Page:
Added by Cammeron Evans
This beautiful loop section of the Goat Rocks Wilderness has a little bit of everything!
This is one of my favorite hikes for Washington State. Aside from the massive volcanoes hanging out down here, the southern region of the cascades is much more tame compared to areas further north. As I mentioned in my Old Snowy report, a jaw dropping side trip from the loop trail, the Goat Rocks themselves are the remains from an ancient volcano that towered thousands of feet above where they now stand.
The loop starts at the Berry Patch Trailhead near Packwood, WA. I would suggest hitting the trail counter clockwise to start. If you go this way, Goat Lake will be on the back half of the trail for a nice dip. I have done it both ways and there isn't too much of a difference either way. Both ways begin with a few miles of tree cover to get through. Once you climb out of the woods, you are met with very distracting views for the bulk of your journey. Going counter clockwise you follow trail #96 almost 4 miles all the way to Snowgrass Flats. Once you get past the 3 mile marker you begin climbing fairly quickly up through the trees. As you break through the trees and into the flats, you begin to cash in the views from here on out. At just under 6000ft. everywhere you turn you are met with gorgeous views. Mt. Adams is arguably the best of all, looming among the wealth of wildflowers you will find here during the summer months.
Snowgrass Flats is a great area to camp in, but I would recommend going just a touch further for more solitude. One thing that stood out to me, for both of my trips to this area, was all of the camp vibes everywhere to choose from! This area is very close to the PCT junction that takes you up to Old Snowy Mountain. I would recommend either staying a night in this short section, or dropping the packs for a little exploration. Moving forward with the task at hand, the trail continues climbing slowly as you start clinging more and more to the wall of the Cispus Basin. Now the views of the powerful Goat Creek come into view as you get closer to the lake. It is about 3.5 miles from the flats to the lake, with roughly 500 more feet of elevation to gain. Once you get to the lake, take in the views and scope out the potential tent spots scattered all around the lake. This lake doesn't get a ton of Vitamin D throughout the day, making it very hard to thaw out. I visited towards the end of July this year and it was still probably 40% frozen over. That didn't stop my buddy and I from taking a shallow dive into the icy waters for some cryotherapy though! Please be very careful going into icy water. It may be very hot outside but if you aren't careful, you can actually shut your body down in waters this cold.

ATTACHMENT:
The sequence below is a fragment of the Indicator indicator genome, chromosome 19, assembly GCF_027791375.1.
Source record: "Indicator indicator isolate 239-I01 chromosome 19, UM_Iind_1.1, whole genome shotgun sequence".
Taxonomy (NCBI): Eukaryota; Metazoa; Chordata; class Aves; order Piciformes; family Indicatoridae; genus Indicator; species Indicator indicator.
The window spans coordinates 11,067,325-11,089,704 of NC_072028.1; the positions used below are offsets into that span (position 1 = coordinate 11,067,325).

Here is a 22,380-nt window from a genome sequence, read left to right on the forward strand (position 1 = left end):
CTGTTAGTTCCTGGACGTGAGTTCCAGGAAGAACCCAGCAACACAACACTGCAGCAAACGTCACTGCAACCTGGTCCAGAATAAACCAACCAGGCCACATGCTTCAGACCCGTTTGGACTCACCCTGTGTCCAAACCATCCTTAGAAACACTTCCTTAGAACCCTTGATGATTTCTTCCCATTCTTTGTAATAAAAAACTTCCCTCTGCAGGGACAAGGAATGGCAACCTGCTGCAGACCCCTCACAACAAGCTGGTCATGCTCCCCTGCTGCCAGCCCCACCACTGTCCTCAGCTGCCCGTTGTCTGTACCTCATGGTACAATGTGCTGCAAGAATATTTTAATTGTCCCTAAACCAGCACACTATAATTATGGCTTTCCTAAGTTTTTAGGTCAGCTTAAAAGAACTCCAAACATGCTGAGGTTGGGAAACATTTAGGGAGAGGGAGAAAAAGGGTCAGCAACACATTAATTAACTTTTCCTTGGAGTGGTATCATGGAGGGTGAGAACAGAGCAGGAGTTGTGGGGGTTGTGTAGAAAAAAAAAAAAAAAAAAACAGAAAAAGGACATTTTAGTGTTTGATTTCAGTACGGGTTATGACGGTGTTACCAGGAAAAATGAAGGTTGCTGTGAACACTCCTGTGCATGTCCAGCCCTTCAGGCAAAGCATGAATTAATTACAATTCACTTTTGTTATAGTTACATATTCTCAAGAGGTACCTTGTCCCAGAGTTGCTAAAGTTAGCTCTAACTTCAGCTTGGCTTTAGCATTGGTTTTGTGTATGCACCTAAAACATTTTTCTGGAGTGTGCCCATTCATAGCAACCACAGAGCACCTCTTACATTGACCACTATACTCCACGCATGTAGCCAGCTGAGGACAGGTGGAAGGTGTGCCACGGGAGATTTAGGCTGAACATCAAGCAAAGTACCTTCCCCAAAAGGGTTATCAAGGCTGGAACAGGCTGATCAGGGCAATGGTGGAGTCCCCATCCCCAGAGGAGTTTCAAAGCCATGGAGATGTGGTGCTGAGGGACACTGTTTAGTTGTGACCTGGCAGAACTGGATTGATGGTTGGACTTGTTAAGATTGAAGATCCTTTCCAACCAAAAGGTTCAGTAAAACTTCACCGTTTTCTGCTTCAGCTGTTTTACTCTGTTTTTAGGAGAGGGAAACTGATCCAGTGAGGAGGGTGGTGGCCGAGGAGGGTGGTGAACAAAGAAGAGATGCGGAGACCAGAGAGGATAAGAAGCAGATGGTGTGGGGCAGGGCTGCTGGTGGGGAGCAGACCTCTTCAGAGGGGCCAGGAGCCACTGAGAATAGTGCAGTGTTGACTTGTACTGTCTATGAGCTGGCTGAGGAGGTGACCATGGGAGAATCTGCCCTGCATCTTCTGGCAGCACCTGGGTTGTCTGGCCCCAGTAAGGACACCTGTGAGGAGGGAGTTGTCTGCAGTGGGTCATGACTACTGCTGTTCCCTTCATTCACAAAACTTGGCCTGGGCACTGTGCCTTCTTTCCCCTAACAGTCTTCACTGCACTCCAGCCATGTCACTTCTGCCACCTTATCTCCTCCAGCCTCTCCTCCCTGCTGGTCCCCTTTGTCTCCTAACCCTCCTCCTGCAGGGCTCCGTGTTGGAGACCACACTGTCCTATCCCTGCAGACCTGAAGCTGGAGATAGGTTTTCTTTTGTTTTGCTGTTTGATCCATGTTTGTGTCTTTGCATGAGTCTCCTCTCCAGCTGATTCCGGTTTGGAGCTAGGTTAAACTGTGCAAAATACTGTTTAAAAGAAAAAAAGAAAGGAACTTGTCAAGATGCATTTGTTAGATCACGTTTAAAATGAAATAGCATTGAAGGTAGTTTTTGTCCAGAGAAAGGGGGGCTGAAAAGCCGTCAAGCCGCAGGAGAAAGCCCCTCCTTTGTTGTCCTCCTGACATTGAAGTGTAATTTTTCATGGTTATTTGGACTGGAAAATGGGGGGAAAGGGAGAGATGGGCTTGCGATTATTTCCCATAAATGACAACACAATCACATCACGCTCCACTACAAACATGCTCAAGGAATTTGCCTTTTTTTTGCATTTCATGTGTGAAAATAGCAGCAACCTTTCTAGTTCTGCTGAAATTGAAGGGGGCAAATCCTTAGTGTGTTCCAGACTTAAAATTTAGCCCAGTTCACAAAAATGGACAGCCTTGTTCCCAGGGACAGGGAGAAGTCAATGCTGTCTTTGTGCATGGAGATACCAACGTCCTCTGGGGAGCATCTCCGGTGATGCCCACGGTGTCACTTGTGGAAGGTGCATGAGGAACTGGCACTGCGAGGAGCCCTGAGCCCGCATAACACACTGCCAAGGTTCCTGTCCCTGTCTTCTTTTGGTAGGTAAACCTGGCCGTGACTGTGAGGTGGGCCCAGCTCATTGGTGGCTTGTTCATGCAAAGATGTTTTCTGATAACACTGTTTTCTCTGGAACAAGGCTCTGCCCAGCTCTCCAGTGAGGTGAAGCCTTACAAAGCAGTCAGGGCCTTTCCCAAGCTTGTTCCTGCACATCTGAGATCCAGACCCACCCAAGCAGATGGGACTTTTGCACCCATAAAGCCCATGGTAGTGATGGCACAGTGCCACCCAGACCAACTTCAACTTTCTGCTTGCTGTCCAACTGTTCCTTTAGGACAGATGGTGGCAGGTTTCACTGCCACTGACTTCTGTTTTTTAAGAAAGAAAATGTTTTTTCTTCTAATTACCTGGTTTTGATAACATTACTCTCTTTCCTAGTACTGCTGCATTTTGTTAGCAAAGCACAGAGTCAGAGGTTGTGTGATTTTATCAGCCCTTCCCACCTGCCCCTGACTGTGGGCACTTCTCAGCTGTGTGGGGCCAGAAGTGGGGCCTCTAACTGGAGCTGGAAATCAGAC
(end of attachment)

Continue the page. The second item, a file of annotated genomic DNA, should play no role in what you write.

The trail continues south of the lake climbing a bit more on your way over Goat Ridge and down into Jordan Basin. Enjoy views of Mt. Adams as it disappears behind the ridge for your decent. With a little more than 4 miles left the trail begins to drop into the trees. Before you lose sight of Adams, enjoy a good look at Mt. St. Helens. During sunrise you can see the blast hole fairly well, but as the day goes on the ruin turns into more of a shadow on the horizon. Very eerie looks here. Once you dip into the trees its just a smooth long cruise down to the car. Depending on what phase the snowmelt is in, the bugs down here can be horrendous. Definitely bring the deet for this hike just in case. The horseflies and mosquitos can be very pesky. Also try and grab a map of this area to see all of the interconnecting trails leading to longer more scenic routes. It seems that all of these ridge lines are interconnected, creating a beautiful network of trails to navigate for future trips!
- Big ten (for backpackers)
- Northwest Forest Pass
- Rain gear (optional as always, the weather can and does change quickly near Rainier though)
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Backpacking, Camping, Chillin, Hiking, Photography, Swimming
Spring, Summer, Autumn
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